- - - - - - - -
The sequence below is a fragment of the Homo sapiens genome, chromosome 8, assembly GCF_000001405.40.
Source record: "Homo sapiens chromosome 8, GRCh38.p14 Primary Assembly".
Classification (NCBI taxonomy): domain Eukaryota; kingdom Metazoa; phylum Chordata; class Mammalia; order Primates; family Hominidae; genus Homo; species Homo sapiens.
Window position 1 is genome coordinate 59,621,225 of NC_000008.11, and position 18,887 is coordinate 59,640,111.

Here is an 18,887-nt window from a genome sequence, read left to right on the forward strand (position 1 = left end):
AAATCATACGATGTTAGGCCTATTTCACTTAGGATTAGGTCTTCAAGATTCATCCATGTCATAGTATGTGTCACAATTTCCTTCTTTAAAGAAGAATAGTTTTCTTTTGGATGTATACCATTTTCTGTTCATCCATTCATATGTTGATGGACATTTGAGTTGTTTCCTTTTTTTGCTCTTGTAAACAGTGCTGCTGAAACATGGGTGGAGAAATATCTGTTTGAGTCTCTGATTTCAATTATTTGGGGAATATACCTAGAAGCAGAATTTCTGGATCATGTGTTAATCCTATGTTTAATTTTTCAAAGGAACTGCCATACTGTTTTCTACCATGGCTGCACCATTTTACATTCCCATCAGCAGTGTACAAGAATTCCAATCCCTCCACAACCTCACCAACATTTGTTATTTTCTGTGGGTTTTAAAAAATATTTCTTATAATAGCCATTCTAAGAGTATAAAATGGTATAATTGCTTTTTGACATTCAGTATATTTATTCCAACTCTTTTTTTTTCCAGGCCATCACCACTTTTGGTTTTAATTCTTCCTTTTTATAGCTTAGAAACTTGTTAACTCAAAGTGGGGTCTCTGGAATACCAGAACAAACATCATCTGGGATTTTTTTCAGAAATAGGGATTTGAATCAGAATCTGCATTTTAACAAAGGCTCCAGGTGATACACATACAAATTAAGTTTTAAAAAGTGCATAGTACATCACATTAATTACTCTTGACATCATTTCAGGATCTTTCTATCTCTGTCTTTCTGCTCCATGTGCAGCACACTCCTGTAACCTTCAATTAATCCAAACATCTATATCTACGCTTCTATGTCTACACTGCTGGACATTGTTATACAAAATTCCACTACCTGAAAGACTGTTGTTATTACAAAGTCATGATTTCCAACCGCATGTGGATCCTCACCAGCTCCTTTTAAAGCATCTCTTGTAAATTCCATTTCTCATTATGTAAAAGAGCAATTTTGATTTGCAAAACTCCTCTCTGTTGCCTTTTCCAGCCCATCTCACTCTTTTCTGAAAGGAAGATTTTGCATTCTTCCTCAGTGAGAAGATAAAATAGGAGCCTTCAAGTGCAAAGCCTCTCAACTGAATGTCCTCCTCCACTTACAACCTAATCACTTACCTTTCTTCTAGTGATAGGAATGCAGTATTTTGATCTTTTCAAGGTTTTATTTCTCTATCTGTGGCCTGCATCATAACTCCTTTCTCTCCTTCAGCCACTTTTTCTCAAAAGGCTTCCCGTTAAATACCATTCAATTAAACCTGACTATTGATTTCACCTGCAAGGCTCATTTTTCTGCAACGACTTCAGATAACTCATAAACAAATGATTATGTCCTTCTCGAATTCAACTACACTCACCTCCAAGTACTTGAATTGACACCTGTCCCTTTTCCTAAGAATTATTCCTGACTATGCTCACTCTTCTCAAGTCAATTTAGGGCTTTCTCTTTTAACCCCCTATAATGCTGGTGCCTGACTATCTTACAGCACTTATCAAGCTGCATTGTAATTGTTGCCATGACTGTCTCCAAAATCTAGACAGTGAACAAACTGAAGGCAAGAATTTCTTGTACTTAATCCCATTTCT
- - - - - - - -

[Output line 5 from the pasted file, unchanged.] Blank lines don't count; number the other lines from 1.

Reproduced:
Here is an 18,887-nt window from a genome sequence, read left to right on the forward strand (position 1 = left end):